Crop insurance (CI) has become an increasingly important part of the farm safety net; however, rice remains underserved relative to other staple crops. With CI now serving as the basis for the recently enacted “crop disaster,” or SURE program, and with the advantage of CI being tailored coverage and having no payment limit issues to deal with, the USA Rice Federation has undertaken a concerted effort to improve the CI policies that are available to rice growers. This began in late 2008 by appointing a task force to pursue all possibilities.
The USA Rice CI task force has been meeting periodically to discuss and evaluate options to improve existing crop insurance policies for rice and consider how to develop possible new policies to meet the needs of rice producers. The group will also address the shortcomings with many of the currently available CI options.
Ten to 15 percent drop in 2011?
In its work to improve existing policies, the task force is focused on lowering rates for rice policies and improving insurable yields or actual production histories (APHs) for growers. The expectation is that the rates (and corresponding premiums) should come down for 2011 from 10 to 15 percent, even as APHs improve to some degree.
This, coupled with the enterprise unit discounts that were made available in the 2008 Farm Bill, should help more rice producers buy higher levels of coverage at a more reasonable price, going forward.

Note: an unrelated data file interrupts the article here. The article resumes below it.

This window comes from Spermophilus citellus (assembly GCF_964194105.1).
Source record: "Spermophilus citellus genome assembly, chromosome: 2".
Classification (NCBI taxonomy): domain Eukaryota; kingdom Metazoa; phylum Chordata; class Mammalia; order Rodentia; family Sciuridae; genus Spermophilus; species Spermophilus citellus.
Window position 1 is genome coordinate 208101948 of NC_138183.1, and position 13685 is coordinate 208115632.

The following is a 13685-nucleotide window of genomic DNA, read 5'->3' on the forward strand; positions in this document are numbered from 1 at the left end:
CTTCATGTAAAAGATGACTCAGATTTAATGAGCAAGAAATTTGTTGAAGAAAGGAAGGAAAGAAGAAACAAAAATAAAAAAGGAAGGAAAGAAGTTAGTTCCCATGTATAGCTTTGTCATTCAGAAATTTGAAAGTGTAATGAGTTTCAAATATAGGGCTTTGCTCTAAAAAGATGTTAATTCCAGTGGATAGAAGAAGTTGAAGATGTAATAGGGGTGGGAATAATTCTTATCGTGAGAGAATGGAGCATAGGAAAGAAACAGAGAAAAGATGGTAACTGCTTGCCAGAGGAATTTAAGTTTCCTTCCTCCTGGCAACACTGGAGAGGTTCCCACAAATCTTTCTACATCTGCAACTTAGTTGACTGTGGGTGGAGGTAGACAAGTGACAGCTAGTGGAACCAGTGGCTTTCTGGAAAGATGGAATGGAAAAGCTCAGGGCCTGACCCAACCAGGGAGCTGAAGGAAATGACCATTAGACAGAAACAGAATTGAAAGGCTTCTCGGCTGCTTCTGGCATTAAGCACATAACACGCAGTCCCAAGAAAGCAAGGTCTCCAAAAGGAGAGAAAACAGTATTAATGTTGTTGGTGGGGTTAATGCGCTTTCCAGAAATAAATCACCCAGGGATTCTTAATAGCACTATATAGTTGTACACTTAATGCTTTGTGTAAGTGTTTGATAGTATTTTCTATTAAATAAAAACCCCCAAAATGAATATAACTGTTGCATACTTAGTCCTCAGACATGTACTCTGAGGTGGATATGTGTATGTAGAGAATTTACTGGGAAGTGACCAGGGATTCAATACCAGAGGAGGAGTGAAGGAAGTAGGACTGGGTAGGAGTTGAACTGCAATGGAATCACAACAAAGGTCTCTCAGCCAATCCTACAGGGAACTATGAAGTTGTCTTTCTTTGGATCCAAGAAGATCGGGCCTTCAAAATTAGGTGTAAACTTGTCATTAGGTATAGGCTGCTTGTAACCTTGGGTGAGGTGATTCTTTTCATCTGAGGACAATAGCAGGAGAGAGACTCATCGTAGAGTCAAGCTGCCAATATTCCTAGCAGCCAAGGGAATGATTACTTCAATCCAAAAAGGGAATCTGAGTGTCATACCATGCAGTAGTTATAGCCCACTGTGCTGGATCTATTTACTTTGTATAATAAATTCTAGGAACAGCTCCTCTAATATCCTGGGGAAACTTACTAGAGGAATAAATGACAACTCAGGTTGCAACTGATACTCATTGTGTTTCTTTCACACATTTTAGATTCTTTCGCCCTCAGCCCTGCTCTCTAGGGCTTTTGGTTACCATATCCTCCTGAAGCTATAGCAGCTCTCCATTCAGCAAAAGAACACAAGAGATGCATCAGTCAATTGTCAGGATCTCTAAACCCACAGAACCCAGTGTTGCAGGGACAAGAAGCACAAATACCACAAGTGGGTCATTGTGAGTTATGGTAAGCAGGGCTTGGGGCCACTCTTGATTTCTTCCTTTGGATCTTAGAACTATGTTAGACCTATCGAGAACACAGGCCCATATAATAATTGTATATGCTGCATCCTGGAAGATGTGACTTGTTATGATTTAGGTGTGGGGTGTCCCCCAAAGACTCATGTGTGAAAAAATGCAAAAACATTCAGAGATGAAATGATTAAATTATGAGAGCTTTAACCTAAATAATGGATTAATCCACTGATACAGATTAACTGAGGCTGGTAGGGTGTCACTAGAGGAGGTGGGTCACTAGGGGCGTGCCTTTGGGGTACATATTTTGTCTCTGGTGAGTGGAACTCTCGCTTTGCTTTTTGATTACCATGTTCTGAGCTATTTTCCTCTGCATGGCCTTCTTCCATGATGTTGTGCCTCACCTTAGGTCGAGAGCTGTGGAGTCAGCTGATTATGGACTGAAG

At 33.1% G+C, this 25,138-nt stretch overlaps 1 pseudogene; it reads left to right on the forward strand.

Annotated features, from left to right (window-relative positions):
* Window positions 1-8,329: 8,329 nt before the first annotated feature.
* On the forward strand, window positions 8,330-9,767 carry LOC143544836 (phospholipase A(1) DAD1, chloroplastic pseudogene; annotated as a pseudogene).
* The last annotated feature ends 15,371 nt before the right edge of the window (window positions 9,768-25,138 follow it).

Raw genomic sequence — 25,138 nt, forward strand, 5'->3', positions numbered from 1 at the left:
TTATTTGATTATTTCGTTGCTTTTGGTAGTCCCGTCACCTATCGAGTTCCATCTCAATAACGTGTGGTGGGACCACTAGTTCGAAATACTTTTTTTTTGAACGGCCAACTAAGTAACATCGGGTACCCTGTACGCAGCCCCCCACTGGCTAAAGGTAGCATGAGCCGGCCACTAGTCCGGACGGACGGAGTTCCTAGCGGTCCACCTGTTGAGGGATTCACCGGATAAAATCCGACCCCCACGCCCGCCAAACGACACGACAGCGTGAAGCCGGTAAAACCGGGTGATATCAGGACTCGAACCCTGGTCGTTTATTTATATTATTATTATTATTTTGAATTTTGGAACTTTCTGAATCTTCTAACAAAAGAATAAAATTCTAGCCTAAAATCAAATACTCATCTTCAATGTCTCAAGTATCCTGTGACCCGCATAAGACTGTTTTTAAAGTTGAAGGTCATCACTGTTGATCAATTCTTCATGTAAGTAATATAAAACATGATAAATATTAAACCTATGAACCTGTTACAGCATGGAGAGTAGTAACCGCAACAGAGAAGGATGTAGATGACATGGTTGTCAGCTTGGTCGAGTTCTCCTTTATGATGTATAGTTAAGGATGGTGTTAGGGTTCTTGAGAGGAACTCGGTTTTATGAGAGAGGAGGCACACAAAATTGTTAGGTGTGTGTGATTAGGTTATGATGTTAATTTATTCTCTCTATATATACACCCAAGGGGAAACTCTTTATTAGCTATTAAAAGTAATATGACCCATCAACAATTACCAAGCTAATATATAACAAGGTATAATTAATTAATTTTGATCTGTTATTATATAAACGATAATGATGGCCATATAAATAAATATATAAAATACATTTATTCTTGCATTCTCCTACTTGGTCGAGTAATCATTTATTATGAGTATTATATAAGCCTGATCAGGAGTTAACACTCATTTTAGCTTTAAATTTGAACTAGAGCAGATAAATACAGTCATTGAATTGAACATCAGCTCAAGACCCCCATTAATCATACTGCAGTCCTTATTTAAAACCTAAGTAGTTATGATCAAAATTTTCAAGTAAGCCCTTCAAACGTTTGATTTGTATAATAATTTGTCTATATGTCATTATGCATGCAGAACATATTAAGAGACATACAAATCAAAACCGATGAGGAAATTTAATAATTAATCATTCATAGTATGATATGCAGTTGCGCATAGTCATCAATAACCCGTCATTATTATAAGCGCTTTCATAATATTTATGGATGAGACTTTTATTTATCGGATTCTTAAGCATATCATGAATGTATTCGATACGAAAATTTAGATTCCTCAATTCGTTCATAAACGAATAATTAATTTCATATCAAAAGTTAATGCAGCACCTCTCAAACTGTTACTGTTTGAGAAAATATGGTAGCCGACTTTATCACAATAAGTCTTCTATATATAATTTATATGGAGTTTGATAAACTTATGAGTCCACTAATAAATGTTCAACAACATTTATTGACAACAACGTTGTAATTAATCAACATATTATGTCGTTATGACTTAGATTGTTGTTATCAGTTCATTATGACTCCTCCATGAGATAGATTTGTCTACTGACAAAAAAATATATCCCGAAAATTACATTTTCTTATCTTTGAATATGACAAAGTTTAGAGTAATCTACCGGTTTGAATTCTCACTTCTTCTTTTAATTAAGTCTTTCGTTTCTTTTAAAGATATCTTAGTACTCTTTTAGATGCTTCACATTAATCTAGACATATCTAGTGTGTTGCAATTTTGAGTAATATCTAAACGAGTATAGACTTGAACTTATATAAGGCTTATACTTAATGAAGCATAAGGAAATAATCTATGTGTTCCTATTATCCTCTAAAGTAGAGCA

Crop margin coverage
The task force is also pursuing two new possible crop insurance products for rice growers.
Engaging the service of a crop insurance consulting and development firm, the USA Rice group is working with the rice industry to develop various concept proposals for possible development, centered on crop margin coverage (CMC). The CMC concept would insure a certain level of margin against potential increases in key inputs (fuel and fertilizer), reductions in price or reductions in yield.
Add-on for downed or lodged rice
In addition to this work, USA Rice Federation is exploring the development of an optional endorsement (an add-on to existing policies) for specific events like downed or lodged rice. We are working with state Extension personnel, actuarial firms and others to build a data set upon which such an endorsement, which would cover the increased harvest costs associated with lodged rice, could be built and submitted to the Federal Crop Insurance Corporation board for approval and development.
As for timing, the downed or lodged rice endorsement, if ultimately worthwhile to pursue, could possibly be made available for the 2011 crop. Because of the more complicated nature of the CMC, it is highly unlikely that it could be available to growers before the 2012 crop.
Opposed to proposed SRA cuts
In addition to the work of the CI task force, USA Rice and nine other agricultural organizations have expressed their concern in writing to U.S. Department of Agriculture Secretary Tom Vilsack on USDA’s proposed cuts to the Standard Rein-surance Agreement (SRA).
USDA has proposed $6.9 billion in additional cuts over 10 years to the crop insurance program. This proposed cut, if enacted, would permanently reduce the baseline for crop insurance programs and the agriculture baseline as a whole in future Farm Bills. The coalition urged Secretary Vilsack “to promulgate an [agreement] that does not undermine the important gains made in crop insurance since...2000, but, instead, further strengthens available risk management protections and broadens meaningful access.”
For more about USA rice programs, visit www.usarice.com.